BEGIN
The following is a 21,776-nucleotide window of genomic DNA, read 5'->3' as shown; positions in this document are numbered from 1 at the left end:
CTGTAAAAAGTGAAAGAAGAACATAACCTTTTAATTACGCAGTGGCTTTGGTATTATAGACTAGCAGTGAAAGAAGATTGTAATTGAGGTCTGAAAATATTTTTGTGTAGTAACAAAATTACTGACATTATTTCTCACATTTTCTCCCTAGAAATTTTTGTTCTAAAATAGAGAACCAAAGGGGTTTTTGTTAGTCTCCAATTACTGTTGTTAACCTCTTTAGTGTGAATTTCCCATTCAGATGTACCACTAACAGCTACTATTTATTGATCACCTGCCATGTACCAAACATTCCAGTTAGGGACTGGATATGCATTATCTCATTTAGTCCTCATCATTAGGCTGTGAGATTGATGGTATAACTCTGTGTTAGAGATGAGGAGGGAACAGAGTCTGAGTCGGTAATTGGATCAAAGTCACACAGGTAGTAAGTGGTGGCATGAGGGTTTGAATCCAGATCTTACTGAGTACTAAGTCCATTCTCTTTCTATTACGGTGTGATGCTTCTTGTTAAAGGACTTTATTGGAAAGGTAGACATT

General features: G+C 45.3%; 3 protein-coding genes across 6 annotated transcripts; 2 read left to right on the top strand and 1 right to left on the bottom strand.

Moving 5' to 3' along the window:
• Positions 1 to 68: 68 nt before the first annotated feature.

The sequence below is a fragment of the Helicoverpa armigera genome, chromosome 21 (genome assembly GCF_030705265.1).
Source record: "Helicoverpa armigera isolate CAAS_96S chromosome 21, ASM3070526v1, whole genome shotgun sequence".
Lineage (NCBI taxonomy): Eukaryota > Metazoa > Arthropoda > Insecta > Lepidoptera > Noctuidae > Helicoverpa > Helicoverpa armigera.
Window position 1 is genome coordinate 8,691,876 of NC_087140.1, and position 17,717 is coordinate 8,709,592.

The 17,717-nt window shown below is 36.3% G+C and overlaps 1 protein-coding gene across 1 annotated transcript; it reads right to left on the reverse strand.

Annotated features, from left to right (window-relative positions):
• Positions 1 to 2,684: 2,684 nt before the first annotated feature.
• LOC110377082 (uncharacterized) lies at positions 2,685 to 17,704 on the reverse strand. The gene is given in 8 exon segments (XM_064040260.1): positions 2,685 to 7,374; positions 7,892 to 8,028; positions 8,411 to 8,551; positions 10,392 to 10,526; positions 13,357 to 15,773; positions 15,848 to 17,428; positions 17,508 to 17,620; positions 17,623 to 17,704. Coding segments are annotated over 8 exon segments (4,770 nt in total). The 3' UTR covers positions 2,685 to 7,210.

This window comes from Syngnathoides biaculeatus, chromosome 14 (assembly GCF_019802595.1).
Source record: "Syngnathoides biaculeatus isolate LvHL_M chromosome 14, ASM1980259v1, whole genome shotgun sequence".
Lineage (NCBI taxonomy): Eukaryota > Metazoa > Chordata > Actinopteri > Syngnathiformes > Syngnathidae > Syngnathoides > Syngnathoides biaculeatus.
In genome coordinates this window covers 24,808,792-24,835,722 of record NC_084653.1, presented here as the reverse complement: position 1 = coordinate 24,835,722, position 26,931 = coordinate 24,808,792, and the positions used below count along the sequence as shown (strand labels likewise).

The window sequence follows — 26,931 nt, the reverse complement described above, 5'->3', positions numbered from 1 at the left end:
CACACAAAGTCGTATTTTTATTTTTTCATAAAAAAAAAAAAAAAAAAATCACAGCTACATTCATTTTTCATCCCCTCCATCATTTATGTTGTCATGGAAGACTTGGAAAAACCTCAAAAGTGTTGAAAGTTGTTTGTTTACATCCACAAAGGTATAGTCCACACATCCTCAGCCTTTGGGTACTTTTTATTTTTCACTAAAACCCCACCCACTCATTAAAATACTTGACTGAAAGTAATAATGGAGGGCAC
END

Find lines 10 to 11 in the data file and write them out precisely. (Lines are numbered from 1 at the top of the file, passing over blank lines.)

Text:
The 17,717-nt window shown below is 36.3% G+C and overlaps 1 protein-coding gene across 1 annotated transcript; it reads right to left on the reverse strand.

Annotated features, from left to right (window-relative positions):